Protecting New Hampshire's Natural, Historic, and Cultural Resources
Introducing LCHIP’s Online Grant Management System
Grant LifeCycle Manager Launched!
At LCHIP we recognize that managing grants can be a time consuming and confusing process. Because we want our grantees to focus on conserving and preserving the important resources of our state, LCHIP has transitioned to a new, online grant management system. After more than a year spent researching and then customizing a solution that will meet LCHIP’s unique program and needs, our Grant LifeCycle Manager (GLM) portal opened in late February. LCHIP’s GLM streamlines our entire grantmaking process in an easy-to-use, cloud-based system. For grantees, this means less time spent on grant paperwork and more time spent on the project itself.

Within the GLM, every step of the LCHIP process has been laid out in a series of easy-to-follow steps. Instructions and guidance documents are available with the click of a mouse, and automatic reminders will help keep project managers stay on track. Document storage is available for each individual grant, and each organization, allowing users to store everything associated with their LCHIP grant in one location, and reduce the number of documents that need to be submitted. LCHIP’s GLM can be accessed from any internet-connected device - yes, even smart-phones, allowing users to check-in on the status of a grant, submit information or documents, or even make changes from anywhere, at any time. 
Meet Katie Midolo, LCHIP's Grants Coordinator
When Katie joined LCHIP in late 2021 as our office manager, we quickly realized that her skills and talents were perfectly suited to the newly-created Grants Coordinator position. Now, Katie works closely with grant applicants and recipients to help them navigate the LCHIP proposal submission and project completion process. Katie regularly reaches out to grantees, checking in on their progress and providing both technical and project management assistance. Katie is generally available 8am - 1:30, Monday - Friday. Read more about Katie here, or send her an email.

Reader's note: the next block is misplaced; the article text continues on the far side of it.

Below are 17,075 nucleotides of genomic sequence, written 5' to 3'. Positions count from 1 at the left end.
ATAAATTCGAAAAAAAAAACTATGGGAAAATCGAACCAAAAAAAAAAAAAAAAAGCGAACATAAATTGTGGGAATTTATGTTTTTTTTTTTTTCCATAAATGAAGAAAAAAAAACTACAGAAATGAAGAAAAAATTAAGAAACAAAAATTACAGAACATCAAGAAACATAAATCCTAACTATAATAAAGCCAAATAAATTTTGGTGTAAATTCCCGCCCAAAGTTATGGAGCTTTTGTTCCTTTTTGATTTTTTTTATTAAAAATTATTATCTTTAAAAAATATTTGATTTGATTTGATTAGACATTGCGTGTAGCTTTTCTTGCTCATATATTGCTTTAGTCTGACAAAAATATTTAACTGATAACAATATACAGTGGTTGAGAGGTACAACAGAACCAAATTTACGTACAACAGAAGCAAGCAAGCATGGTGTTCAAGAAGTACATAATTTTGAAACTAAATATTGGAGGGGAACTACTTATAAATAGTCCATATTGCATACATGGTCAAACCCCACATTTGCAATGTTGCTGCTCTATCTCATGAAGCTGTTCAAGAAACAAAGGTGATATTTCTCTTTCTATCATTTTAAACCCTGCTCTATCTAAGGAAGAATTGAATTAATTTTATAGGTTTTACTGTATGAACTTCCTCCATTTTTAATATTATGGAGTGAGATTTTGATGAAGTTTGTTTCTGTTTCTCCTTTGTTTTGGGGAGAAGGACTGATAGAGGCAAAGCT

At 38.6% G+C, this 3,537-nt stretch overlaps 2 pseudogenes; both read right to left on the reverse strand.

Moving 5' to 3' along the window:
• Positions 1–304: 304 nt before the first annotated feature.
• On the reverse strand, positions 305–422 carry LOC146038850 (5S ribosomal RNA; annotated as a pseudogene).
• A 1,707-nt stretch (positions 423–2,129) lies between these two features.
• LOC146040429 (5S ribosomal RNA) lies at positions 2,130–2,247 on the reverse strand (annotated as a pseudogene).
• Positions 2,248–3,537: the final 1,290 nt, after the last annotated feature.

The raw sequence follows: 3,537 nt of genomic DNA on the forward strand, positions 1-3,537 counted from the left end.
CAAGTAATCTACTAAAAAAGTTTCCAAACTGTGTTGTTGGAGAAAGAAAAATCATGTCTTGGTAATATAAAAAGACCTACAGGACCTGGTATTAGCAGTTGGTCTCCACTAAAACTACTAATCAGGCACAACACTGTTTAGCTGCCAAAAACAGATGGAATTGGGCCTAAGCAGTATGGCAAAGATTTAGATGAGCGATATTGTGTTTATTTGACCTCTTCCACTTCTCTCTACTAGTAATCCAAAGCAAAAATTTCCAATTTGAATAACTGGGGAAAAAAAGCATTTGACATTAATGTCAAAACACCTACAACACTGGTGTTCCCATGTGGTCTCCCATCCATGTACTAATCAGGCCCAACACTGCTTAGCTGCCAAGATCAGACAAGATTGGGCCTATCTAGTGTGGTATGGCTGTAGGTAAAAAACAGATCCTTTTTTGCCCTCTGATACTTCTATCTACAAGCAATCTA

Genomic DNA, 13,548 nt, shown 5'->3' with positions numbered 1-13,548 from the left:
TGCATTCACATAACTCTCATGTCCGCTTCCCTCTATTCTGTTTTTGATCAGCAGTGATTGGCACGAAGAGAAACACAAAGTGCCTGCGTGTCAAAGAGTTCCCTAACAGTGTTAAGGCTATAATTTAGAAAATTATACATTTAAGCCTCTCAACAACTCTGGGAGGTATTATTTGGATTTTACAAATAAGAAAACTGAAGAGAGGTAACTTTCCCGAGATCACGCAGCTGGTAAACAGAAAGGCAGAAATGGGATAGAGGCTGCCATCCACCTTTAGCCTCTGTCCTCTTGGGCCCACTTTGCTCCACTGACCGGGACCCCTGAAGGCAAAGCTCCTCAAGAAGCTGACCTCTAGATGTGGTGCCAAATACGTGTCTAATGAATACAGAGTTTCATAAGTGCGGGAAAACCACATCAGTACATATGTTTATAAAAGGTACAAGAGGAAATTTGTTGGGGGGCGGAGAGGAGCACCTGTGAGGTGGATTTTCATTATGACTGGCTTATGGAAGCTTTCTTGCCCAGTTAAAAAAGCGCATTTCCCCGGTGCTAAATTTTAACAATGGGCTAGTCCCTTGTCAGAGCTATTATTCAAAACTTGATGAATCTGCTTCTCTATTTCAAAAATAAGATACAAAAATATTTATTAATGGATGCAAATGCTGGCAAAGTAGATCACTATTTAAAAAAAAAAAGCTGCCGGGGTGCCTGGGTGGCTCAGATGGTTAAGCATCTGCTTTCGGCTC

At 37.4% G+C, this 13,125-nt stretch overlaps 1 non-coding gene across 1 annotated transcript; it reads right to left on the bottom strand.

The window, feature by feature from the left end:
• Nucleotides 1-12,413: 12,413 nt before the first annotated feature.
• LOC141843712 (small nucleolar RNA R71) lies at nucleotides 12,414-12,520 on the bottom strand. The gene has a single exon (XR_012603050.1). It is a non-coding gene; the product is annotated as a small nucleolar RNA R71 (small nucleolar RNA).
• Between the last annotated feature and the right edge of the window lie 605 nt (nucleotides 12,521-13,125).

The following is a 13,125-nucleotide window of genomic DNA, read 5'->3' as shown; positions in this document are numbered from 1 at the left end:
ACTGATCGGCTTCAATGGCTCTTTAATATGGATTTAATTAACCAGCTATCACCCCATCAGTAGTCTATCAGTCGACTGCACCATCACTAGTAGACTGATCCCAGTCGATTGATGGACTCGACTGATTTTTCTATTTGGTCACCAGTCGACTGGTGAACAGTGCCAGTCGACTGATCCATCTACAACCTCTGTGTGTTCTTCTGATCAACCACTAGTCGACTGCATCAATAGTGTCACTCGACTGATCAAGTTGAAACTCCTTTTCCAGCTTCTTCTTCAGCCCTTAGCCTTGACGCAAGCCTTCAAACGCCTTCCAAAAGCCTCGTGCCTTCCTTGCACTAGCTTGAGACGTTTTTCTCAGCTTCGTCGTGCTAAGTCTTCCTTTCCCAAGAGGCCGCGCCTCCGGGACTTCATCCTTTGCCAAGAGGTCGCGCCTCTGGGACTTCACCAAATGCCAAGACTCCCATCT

Meet Ben Engel, LCHIP's Land Conservation Program Specialist
On the job for just over a month now, Ben has quickly become an integral part of the LCHIP team. Ben works with applicants and recipients seeking to acquire conservation land or easements, as well as managing LCHIP’s stewardship program, overseeing 340 LCHIP-assisted natural and historic properties across the state. Over the coming months Ben will be getting out on the land, visiting all regions of the state to gain a solid understanding of each regions’ conservation priorities and initiatives. Feel free to email Ben if you’d like to introduce him to conservation in your neck of the woods, or read more about him here
Harrisville Community Church
Bucking the typical midwinter slow-down in construction work, some LCHIP-assisted projects are forging ahead, thanks to much of the work being completed under cover. At the Harrisville Community Church, workers are tackling a host of moisture- and drainage-related problems, long exacerbated by the building’s pond-side location. Work is expected to wrap up in the spring. Kudos to the project managers for making the most of the seasons!
Expanding the Community Forest
Conway’s Pine Hill Community Forest Expands by a Third
With the addition of 134 acres, the Upper Saco Valley Land Trust has helped to expand the Pine Hill Community Forest in Conway by 30%. Located in the triangle between routes 16 and 302, the forest is a popular spot for recreation of all kinds. Hikers, runners, mountain bikers, and snowshoers alike enjoy the Conway Rec Path and new “Ravine Trail” on the now 600-acre property. The forest is also immediately adjacent to the Kennett High School, providing ample opportunities to students and athletes from the school. In total, the forest contains miles of trails, 125 acres of wetland, 4,100 feet of frontage on the Saco River, and over a mile of scenic, undeveloped frontage along NH Route 16, creating a “green corridor” connecting the villages of Conway and North Conway.

The expansion was funded in part by a $94,000 grant from LCHIP, substantial funding from the US Forest Service’s Community Forest Program, as well as contributions from the “Moose Plate” grant program and many other groups and individuals. The initial 460 acres to create the forest was also funded in part by an LCHIP grant in 2018.
The NH Conservation License Plate (Moose Plate) Program supports the protection of critical resources in our state. You can purchase a Moose Plate at any time - even for a friend! Find out more at Income from the Moose Plate Program pays for much of LCHIP's administrative expenses. Thanks Moose Plate holders for your support!
Header photo:  Wolfeboro Freight Shed.jpg